You could also use a plastic zip bag and snip one corner off, or make simple mounds with a spoon or ice cream scoop.

To pipe a kiss or swirl, hold the piping bag directly above the parchment paper, then gently squeeze and release before pulling up. Sarah Nasello / The Forum

Meringues need to bake low and slow, and I have had the best results when I bake them for one hour at 200 degrees, and then turn the oven off and leave them in the oven for at least two hours, or even overnight. The meringues will stay fresh at room temperature for up to two weeks and even longer in the freezer.


Playful, charming and delicious, these Meringue Kisses are as easy to make as they are to eat.

Round or open star tips can be used to create the Meringue Kisses and other shapes as desired. Sarah Nasello / The Forum

Meringue Kisses

PRINT: Click here for a printer-friendly version of this recipe

Makes: About 4 dozen 1-inch kisses


4 large or extra-large egg whites, room temperature

½ teaspoon cream of tartar

½ cup superfine sugar (blitz granulated sugar in food processor for 30 seconds)


1 cup powdered sugar

½ teaspoon pure vanilla extract


Preheat oven to 200 degrees. Line 2 baking sheets with parchment paper; set aside.

Make sure your mixing bowl and whisk or beater attachments are completely clean, as any grease or residue can prevent the egg whites from whipping properly.

Add egg whites to your mixing bowl and beat on medium speed until foamy, about 30 seconds. Add cream of tartar and beat on medium-high speed until soft peaks form, about 1 ½ to 2 minutes.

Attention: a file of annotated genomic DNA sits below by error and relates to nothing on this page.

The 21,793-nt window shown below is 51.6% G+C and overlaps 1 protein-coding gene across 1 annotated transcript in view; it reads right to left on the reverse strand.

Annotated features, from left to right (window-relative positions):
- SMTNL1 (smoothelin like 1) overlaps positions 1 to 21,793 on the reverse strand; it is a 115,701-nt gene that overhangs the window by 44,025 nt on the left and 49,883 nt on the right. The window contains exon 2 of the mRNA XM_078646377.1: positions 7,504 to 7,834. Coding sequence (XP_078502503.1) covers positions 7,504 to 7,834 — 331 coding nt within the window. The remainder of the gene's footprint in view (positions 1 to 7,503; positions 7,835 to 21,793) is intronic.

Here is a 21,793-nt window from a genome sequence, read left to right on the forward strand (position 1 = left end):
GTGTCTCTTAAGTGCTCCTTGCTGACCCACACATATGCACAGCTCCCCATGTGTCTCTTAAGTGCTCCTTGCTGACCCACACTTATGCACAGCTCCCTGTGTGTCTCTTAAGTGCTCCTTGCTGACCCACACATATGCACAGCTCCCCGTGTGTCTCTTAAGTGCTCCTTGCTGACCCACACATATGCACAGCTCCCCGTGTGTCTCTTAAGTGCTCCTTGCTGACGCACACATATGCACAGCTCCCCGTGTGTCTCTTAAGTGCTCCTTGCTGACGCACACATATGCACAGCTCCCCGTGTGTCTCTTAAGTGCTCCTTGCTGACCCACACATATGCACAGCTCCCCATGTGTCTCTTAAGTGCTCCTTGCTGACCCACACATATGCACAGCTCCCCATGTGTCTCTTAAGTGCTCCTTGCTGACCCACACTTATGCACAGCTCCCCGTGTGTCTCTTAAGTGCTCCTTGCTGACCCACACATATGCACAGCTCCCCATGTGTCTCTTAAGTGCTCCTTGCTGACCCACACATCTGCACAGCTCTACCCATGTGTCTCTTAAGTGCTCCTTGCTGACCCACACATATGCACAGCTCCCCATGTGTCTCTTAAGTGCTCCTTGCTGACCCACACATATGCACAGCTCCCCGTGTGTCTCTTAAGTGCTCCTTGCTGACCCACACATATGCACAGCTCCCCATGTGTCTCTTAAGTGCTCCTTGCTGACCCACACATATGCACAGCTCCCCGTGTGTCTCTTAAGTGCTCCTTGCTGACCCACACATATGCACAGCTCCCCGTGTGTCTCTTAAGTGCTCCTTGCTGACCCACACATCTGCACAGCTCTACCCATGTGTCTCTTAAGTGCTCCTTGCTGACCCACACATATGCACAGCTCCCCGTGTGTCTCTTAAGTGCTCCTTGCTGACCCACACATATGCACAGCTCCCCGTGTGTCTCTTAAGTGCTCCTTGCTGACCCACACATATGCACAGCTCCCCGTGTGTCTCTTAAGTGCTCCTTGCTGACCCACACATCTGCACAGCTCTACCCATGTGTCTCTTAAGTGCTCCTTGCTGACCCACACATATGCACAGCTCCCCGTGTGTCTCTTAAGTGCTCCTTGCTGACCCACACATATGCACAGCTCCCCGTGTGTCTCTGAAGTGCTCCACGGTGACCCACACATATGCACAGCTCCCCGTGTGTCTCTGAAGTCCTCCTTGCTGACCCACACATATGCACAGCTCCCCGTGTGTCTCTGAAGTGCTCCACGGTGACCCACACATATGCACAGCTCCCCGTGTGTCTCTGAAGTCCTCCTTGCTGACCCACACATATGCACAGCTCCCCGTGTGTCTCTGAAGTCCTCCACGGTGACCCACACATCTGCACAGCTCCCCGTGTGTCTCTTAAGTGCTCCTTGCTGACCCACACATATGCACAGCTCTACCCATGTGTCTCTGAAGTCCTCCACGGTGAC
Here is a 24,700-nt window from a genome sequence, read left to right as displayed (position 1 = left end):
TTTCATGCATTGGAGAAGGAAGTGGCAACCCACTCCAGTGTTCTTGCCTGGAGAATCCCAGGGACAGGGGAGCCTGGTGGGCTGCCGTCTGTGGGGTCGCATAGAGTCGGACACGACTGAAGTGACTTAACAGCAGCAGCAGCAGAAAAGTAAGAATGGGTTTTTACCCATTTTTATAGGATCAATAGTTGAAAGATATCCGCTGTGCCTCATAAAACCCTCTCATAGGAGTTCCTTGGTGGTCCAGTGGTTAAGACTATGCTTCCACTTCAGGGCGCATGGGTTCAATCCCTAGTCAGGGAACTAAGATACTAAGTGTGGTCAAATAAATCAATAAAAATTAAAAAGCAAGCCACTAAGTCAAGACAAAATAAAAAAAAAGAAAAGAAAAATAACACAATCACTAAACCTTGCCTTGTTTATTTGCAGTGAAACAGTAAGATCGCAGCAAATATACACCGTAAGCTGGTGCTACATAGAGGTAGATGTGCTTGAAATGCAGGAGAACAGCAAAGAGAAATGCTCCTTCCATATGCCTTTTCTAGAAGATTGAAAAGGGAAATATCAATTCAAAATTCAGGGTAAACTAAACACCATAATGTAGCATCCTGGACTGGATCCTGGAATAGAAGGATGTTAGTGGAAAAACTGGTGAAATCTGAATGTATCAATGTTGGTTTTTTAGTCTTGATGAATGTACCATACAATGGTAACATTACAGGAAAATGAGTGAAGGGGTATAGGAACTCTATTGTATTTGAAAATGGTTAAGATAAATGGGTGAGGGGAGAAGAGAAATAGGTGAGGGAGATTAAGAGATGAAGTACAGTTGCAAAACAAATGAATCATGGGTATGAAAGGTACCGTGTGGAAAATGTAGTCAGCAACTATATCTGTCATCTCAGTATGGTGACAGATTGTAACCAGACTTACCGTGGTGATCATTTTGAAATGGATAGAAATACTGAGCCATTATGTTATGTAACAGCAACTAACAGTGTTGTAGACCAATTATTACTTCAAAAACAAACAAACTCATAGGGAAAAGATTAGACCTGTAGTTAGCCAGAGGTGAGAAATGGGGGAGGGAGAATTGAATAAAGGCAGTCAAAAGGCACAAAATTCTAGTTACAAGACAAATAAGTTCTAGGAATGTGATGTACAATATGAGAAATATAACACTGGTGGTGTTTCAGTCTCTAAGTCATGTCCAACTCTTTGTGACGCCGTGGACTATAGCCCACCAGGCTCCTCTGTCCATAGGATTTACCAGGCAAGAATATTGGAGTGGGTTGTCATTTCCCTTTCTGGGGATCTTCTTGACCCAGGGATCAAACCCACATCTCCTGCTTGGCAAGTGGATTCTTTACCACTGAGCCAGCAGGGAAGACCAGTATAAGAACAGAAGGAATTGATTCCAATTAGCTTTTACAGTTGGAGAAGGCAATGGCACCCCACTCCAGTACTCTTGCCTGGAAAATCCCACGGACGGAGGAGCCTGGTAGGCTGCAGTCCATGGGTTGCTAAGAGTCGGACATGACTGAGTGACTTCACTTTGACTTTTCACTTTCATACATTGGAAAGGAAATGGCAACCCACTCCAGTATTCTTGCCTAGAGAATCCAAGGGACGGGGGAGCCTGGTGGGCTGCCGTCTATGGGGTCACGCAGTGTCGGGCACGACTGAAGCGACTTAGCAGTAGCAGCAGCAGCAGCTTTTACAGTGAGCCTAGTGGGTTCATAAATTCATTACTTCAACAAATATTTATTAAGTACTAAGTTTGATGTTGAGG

With the mixer on medium-high speed, slowly add the superfine sugar, 1 tablespoon at a time. Continue beating until the meringue is stiff and glossy and most of the sugar has dissolved, about 2 minutes.

Rub a little meringue between your fingers; if it is still gritty, continue to mix on medium-low speed until there is barely any sugar grain when you test it. Add the vanilla extract and mix on medium-low for 10 seconds.


Use a rubber spatula to fold in the powdered sugar, adding it in 3 stages so that the meringue doesn’t deflate. Gently fold the sugar into the meringue until fully incorporated.

If using food coloring or melted chocolate, fold in just 3 to 4 times lightly for a swirled effect, or fold in completely for a solid effect.

To pipe the kisses, transfer the batter to a piping bag fitted with a round or open star tip. Hold the tip straight above the parchment, squeeze gently and then release just before pulling up. Add candy sprinkles or chopped nuts now, if desired.

Place both baking sheets in the oven (top third and bottom third) and bake for 2 hours, then remove cookies and let cool completely on baking sheet. Or bake for 1 hour, turn off oven and let cookies dry in oven overnight.

Once cooled, transfer the cookies to an airtight container and store at room temperature for up to 2 weeks, or freeze for several months.

Sarah’s Tip:

  • To keep the parchment paper from lifting up as you pipe, place a small dab of meringue under each corner of the parchment paper so that it will adhere to the baking sheet.

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“Home with the Lost Italian” is a weekly column written by Sarah Nasello featuring recipes by her husband, Tony Nasello. The couple owned Sarello’s in Moorhead and lives in Fargo with their son, Giovanni. Readers can reach them at